Missouri District Secures School Using Facial Recognition

Missouri District Secures School Using Facial Recognition

The West Platte School District recently installed facial recognition cameras on their campuses to improve safety and security for their students and staff.

The West Platte School District has installed 95 high-quality cameras with facial recognition capabilities in an effort to increase safety for students and staff. According to director of technology Richard Fletcher, video coverage was a priority for campuses in the district.

“I guess it was last year we went to the board, and instead of being reactive to a situation that might come up, we decided to be proactive, and our board was very supportive of that,” Fletcher said.

The board approved a total of $200,000 to pay for the security upgrades, Fletcher said. The installation process took about six months.

The cameras in the previous security system were outdated and covered less territory on campus. The new equipment includes Panasonic i-PRO EXTREME video surveillance cameras, many with FacePRO Facial Recognition software, as well as video management software and enterprise access control.

“In conjunction with the access control, what we were able to do was we got the facial recognition software, and it’s not just an analytical type of camera,” Fletcher said. “I can put my face on the unit and it will say, ‘Oh, OK. Well, that’s Richard Fletcher. He’s entered in these doors at these times of day. And he is in the building or he has left the building.’”

The district can import facial recognition databases into the software, meaning that if someone with a dangerous charge against them were to enter campus, the cameras would trigger an automatic school lockdown. Faculty can also issue a lockdown using phones in their classrooms.

The security system allows faculty and staff access to doors they use in their respective roles, and customizable key fobs can be issued to allow for specific access to certain areas at certain times. The key fobs are particularly useful for staff needing to use school buildings outside of school hours.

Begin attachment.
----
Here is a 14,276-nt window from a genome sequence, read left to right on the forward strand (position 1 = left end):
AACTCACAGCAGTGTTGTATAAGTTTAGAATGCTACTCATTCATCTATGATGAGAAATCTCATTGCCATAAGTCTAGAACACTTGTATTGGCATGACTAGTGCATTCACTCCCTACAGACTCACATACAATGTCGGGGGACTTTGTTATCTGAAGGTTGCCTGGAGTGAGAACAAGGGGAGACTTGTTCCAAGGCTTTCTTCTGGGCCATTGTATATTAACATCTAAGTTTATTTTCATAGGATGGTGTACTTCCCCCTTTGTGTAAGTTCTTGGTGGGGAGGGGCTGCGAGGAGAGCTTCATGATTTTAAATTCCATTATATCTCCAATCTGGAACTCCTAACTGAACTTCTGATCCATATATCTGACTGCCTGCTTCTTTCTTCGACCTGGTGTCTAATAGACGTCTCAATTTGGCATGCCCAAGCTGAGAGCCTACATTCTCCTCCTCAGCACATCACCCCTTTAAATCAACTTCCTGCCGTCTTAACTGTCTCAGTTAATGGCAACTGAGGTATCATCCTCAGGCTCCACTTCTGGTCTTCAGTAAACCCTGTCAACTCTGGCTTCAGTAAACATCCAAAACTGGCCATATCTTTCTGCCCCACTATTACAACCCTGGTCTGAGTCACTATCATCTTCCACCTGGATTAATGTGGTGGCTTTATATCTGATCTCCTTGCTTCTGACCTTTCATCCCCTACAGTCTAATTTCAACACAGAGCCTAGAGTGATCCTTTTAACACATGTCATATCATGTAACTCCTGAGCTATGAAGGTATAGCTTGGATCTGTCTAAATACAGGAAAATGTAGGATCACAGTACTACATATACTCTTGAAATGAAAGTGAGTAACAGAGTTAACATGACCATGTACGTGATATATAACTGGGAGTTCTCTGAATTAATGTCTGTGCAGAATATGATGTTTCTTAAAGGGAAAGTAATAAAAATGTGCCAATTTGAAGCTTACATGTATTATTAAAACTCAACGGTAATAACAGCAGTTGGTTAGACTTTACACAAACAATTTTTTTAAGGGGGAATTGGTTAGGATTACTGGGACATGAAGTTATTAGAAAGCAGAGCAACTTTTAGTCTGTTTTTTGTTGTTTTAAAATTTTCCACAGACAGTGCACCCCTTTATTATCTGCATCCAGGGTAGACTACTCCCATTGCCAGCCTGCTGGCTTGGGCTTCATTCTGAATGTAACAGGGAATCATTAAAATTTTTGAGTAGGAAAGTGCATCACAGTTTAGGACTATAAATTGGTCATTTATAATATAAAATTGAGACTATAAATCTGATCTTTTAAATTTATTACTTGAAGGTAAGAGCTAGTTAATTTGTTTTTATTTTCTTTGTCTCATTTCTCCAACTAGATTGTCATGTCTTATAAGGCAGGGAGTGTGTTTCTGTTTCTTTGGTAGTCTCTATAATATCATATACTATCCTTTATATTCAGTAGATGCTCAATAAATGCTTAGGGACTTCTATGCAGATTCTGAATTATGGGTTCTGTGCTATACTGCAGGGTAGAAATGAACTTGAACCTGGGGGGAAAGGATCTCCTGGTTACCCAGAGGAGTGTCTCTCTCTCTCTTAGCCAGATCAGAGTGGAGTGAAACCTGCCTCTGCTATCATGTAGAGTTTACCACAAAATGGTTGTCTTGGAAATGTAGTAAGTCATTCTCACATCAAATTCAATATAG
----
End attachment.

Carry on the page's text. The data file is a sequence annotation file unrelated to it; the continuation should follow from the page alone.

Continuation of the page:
Fletcher and local law enforcement have access to a phone app that lets them track cameras and even unlock specific doors in case of an emergency on campus.

“If there was an emergency that came about, we wanted our local police, our sheriff’s department, to have instant access,” Fletcher said. “If they wanted to bring in a SWAT team, they can be on their phones and remotely unlock the doors and let themselves in if they need to if none of us are available.”

Other security equipment upgrades include hardware on classroom doors that let teachers prevent a door from opening by placing a device into the ground. The district is also adding shatter-resistant film to windows.

“It’s definitely a response to the times. Unfortunately, you have to be ready,” Fletcher said. “Hopefully we never have to use this system. But we wanted to make sure that if we did, that capability was there, that integration to 911 was there, and the law enforcement was there.”

Digital Edition

  • Campus Security & Life Safety Magazine - November / December 2022

    November / December 2022


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